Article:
Peter Mabbutt FBSCH FNCIP
Head of Academics
President of the BSCH
As therapists we are often looking to broaden our skills and knowledge in order to take our practice to the next level. This often means stepping out of the therapeutic discipline we have been trained in and learning and incorporating something very different into our therapy toolkit. Integrative psychotherapy is a holistic approach that combines different therapeutic models to create a customized treatment plan that best fits each individual client's needs. This is becoming a staple approach for many therapists and many clients actively seek this individualised approach to resolving their issues. In my practice my prime discipline is unsurprisingly hypnotherapy in all is forms. However, I also have training in EMDR and Ego State Therapy, to name just two of the other approaches available to me. As I think of the concept and value of integrative psychotherapy it is wonderfully obvious to me how these very different approaches complement each other and can be used in tandem with my clients where appropriate.
EMDR (Eye Movement Desensitization and Reprocessing) is a therapeutic model that helps clients process traumatic memories and emotions by using eye movements, tapping, or other bilateral stimulation techniques. EMDR is often used to treat PTSD, anxiety, depression, and other mental health disorders. Ego State Therapy, on the other hand, focuses on identifying and addressing different parts or "states" of a person's personality that may be in conflict with each other. Ego State Therapy aims to create harmony, balance, and communication among these parts, leading to better mental health and well-being.
Integrating EMDR and Ego State Therapy can be particularly effective in treating clients who have experienced trauma. Trauma can cause a person's ego states to become fragmented, leading to feelings of dissociation, anxiety, and depression. By using EMDR to process traumatic memories and Ego State Therapy to address conflicting ego states, therapists can help clients create a more cohesive sense of self and improve their mental health. And yes, you can do EMDR on a specific ego state if needed. By bringing hypnotherapy into the mix I can create a wonderful sense of stabilisation prior to the trauma work, use it as a psychodynamic tool as part of the processing, and create a positive path that maintains the change the trauma work has created.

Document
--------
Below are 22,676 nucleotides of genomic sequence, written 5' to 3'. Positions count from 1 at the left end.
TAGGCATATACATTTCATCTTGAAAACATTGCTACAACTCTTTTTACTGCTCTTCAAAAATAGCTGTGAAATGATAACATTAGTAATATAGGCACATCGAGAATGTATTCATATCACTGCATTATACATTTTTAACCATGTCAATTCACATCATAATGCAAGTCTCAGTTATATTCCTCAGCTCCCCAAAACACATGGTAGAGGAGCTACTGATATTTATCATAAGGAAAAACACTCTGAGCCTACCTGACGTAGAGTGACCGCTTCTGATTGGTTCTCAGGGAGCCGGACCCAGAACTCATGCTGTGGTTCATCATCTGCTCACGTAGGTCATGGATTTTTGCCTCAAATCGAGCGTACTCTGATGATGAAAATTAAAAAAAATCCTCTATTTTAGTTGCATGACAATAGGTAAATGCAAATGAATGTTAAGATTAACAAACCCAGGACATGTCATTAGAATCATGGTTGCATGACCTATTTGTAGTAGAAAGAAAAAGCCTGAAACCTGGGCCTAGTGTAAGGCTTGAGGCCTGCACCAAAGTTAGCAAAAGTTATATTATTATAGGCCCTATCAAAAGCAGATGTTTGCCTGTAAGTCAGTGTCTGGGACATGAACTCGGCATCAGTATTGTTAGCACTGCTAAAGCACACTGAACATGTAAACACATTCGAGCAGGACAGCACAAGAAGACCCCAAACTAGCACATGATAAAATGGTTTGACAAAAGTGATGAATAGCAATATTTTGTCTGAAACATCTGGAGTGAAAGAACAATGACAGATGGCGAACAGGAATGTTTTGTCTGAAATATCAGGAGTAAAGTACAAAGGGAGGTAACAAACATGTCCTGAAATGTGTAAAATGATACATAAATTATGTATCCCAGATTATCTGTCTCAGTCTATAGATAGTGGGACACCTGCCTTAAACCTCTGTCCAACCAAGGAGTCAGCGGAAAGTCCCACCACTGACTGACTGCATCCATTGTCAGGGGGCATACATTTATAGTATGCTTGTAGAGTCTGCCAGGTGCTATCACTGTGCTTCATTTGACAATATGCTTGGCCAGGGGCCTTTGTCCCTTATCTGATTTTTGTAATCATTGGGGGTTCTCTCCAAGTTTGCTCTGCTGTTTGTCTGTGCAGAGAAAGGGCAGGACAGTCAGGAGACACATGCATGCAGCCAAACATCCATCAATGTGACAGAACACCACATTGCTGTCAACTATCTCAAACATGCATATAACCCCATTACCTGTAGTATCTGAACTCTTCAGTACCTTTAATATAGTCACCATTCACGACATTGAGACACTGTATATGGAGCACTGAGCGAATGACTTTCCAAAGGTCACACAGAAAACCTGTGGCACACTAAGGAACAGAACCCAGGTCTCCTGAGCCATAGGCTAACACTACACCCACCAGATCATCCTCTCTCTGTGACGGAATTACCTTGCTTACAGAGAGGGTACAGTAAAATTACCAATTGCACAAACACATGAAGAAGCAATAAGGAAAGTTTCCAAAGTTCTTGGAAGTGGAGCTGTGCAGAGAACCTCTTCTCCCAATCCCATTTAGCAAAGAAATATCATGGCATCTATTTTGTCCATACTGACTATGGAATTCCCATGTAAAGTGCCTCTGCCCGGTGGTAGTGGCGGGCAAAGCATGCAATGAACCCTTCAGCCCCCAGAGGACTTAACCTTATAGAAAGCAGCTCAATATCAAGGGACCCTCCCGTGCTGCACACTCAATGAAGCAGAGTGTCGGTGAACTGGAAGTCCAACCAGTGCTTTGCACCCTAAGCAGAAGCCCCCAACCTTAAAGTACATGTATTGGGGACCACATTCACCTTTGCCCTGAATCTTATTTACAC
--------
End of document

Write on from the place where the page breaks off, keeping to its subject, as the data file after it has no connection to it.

Integrative psychotherapy can also be helpful for clients who have been in therapy for a long time without seeing significant progress. By combining different therapeutic models, therapists can address multiple aspects of a client's mental health and create a treatment plan that is tailored to their unique needs. Integrative psychotherapy also allows therapists to be flexible and adapt their approach as a client's needs change over time.
Another benefit is that integrative approaches can be more engaging and empowering for clients. By involving clients in the treatment planning process and giving them a range of therapeutic options, clients may feel more invested in their own healing and take an active role in their own mental health. Integrative psychotherapy also allows therapists to draw from a wide range of therapeutic models and techniques, making each session more dynamic and interesting for both the therapist and the client.
What I am trying to say is that integrative psychotherapy offers a valuable approach to mental health treatment that can benefit both therapists and clients. By combining different therapeutic models, therapists can create customised treatment plans that address the unique needs of each individual client. From the perspectives of EMDR, Ego State Therapy, and your own primary discipline, integrative psychotherapy can be particularly effective in treating clients with a wide spectrum of issues, improving their mental health and well-being. So, if you're a therapist looking to broaden your skills and knowledge in psychotherapy, consider exploring the value of integrative psychotherapy and see how it can enhance your practice.
If you're interested in learning more about integrative psychotherapy and how to incorporate EMDR and Ego State Therapy into your practice, you'll be pleased to know that the LSCCH-LCCH Asia Group is an advocate of this approach. We offer a range of training programs that including courses in both EMDR and Ego State Therapy. Whether you're just starting out in your career or you're a seasoned professional, the LSCCH-LCCH Asia Group can help you take your practice to the next level.